|FORMATION OF THE LAKE ASSOCIATION:
Excerpt from the Amery Free Press - August 24, 1911 issue
"Early last week a call was sent out to property owners around Wapagassett (or Sucker) Lake to meet on Saturday last at
3 p.m. at Unity settlement on Guanella's Bluff for the purpose, if deemed best, of organizing a Lake Improvement
Association. In answer to this call eighteen to twenty residents about the lake came together. Much interest and
enthusiasm was manifest. It was heartily and unanimously resolved to organize such an Association.
A constitution and by-laws were adopted and officers, including an executive committee, were chosen. The object of the
Association was defined to be to foster local interest and pride in the lake, local and popular interest in its attractions
and to enhance its beauty and usefulness as far as possible.
A mid-summer meeting is to be held annually, to which the women are to be invited, lunch served and the interests of
the lake fully discussed.
The officers elected were:
Vice President - A.S. Jerdee
Secretary and Treasurer - Perry S. Jerdee
|from "The Lake Scene" Reminiscing column ... 07-15-1984
WE'VE COME A LONG WAY BABY ...
On August 19, 1911, eighteen shoreowners met at Ernest Guanella's Hickory Point Bluff and organized the Lake Wapogasset Improvement Association with Dr. James Wallace as president.
At that time the lake was called Sucker Lake (probably named such because the Indians called walleyes "suckers"). The Association didn't think the name too desirable, so Dr. Wallace wrote to
the U.S. Geographic Board in Washington. At a meeting held May 1, 1912, the association considered the Indian name for the lake - Wakpuggaser. The name had seven different spellings, so
the group decided on the current one Wapogasset and advertised the location at Deronda.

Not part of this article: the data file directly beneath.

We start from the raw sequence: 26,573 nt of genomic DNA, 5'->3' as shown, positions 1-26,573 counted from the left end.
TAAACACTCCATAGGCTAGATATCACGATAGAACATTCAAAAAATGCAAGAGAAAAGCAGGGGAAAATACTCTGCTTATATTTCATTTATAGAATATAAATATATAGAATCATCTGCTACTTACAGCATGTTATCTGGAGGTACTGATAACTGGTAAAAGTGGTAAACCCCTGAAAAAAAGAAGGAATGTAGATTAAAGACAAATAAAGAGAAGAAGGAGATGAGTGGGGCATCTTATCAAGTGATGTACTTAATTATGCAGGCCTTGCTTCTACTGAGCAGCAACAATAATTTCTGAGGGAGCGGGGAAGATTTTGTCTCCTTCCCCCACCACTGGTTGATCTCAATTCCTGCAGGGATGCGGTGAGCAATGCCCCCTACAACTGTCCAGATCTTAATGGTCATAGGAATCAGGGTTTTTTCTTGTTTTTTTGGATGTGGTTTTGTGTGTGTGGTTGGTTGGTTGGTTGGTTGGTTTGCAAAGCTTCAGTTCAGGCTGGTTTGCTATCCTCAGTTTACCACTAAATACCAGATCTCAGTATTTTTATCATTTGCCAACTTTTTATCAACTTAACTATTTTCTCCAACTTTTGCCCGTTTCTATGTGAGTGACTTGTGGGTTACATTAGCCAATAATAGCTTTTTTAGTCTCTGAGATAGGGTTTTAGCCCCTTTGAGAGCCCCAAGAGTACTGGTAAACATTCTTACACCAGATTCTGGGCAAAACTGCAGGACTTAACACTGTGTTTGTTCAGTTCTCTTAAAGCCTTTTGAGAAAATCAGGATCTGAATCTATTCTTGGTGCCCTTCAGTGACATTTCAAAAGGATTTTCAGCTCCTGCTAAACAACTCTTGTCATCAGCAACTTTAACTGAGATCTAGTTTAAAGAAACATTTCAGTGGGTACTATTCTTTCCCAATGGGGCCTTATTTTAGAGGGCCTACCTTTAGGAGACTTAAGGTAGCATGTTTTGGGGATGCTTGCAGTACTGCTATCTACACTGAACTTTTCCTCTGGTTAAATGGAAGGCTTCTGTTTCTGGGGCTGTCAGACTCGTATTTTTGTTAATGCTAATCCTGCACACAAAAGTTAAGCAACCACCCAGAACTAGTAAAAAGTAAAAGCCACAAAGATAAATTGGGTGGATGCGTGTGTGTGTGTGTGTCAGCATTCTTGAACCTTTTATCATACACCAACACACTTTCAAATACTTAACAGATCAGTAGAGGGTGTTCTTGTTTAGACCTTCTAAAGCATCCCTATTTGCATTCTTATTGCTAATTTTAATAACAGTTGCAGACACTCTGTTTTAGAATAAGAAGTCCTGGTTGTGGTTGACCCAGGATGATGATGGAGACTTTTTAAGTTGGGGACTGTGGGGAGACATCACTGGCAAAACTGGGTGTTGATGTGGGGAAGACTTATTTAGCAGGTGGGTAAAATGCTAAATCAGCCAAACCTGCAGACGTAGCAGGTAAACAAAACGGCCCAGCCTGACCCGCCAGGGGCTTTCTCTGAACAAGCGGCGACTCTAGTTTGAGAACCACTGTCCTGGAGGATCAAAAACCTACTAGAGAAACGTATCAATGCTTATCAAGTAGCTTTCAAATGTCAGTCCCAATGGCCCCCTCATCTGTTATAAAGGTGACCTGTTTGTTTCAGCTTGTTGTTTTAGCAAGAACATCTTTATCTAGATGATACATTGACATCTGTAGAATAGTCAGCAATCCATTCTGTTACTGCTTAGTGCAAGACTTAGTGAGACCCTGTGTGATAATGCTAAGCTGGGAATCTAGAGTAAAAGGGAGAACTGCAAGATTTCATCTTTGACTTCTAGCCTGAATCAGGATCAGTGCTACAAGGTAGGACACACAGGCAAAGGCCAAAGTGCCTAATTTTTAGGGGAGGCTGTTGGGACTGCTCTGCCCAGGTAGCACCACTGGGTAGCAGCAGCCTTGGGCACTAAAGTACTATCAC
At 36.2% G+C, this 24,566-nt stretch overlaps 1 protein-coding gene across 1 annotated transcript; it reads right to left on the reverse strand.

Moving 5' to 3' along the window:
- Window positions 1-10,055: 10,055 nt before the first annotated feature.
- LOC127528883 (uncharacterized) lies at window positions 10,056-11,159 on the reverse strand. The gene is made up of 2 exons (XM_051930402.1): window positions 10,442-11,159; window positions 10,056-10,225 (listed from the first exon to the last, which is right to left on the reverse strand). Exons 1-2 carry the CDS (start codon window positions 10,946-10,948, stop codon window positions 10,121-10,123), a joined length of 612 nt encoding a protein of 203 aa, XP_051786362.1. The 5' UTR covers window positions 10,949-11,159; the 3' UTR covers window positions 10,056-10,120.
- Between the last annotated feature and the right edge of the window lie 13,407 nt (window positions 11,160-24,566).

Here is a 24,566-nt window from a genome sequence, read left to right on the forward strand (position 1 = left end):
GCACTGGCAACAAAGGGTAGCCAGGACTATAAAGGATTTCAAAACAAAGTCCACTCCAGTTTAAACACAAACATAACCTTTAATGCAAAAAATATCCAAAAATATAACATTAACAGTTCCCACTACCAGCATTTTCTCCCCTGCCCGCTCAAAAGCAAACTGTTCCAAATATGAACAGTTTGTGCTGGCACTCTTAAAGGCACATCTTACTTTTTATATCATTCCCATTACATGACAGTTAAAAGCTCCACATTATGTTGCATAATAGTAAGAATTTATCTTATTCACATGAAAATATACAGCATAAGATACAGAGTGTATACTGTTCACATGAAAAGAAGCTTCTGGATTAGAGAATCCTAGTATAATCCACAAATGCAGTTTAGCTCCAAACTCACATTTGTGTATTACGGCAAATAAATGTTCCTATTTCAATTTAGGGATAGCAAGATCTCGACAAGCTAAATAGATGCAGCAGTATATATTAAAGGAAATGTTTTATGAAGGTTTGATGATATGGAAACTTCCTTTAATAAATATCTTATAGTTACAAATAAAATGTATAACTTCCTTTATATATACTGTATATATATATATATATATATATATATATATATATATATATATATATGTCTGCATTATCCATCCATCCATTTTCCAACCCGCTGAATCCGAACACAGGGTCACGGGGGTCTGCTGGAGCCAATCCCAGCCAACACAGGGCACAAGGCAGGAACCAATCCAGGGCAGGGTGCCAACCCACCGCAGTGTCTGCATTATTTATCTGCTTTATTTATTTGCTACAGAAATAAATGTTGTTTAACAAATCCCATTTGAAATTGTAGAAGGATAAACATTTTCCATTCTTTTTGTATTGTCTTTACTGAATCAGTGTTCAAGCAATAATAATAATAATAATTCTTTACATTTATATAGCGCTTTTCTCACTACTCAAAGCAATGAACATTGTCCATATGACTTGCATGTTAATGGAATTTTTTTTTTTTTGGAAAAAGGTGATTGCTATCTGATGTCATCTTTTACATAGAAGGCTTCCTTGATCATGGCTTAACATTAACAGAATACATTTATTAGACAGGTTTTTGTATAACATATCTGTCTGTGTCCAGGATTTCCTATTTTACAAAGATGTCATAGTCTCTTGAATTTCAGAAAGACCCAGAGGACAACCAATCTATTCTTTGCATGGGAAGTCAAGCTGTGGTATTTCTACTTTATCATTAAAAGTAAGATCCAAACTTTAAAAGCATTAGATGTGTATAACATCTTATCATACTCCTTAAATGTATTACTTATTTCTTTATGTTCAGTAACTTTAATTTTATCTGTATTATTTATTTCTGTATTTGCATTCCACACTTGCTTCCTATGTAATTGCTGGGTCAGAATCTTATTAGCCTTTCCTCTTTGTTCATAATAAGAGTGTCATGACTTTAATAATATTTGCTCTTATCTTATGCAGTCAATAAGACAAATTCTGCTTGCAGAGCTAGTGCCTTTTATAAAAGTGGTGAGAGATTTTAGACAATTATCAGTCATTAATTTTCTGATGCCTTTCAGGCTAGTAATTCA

A dam had been built in 1878 with logs and planks. Many problems accured with this primitive method, so by 1910 it was worthless for all practical purposes. At a summer meeting in 1912, the
executive committee recommended money be raised for a concrete dam. The shore owners voted 100% for the new dam. They also pledged not to cut down trees on the shore. The group
employed a man to remove rubbish from the lake front.
A control dam approximately 10 ft. wide was built with removable planks at a cost of $1,000 dollars. Later, under the leadership of President A.M. Gottschald, the association constructed a
contrete spillway sixty feet long and an elevation of seventy-two feet. The Public Cervice Commission ruled the lake level must be maintained one inch above the spillway.
In the 1940's Tim Yates and Leonard Moeller initiated state legislation that created the Lake Wapogasset Sanitary District. Only 30% of the residents joined, so spraying the lake and attempts at
weed control were marginally helpful.
In order to make the lake accessible to the public, accesses and a park were established. The land for the park was deeded to Garfield. Ed Hogan built a pavilion and dance hall on the site, but
residents did not accept it. It burned to the ground shortly after completion. In June, 1942, a tornado destroyed the rest of the buildings, boats and trees. Attempts to restore the park have been
Twenty years ago (early 60's) Len Moeller initiated the plan to expand the association to Bear Trap Lake. The executive board changed the name to Lake Wapogasset Bear Trap Association. The
goals and objectives were expanded to include social functions.
State lake conservationists concur that the Lake Wapogasset Association has been an aggressive and strong influence for seventy-three years.
|LAKE WAPOGASSET BEAR TRAP ASSOCIATION ... working for you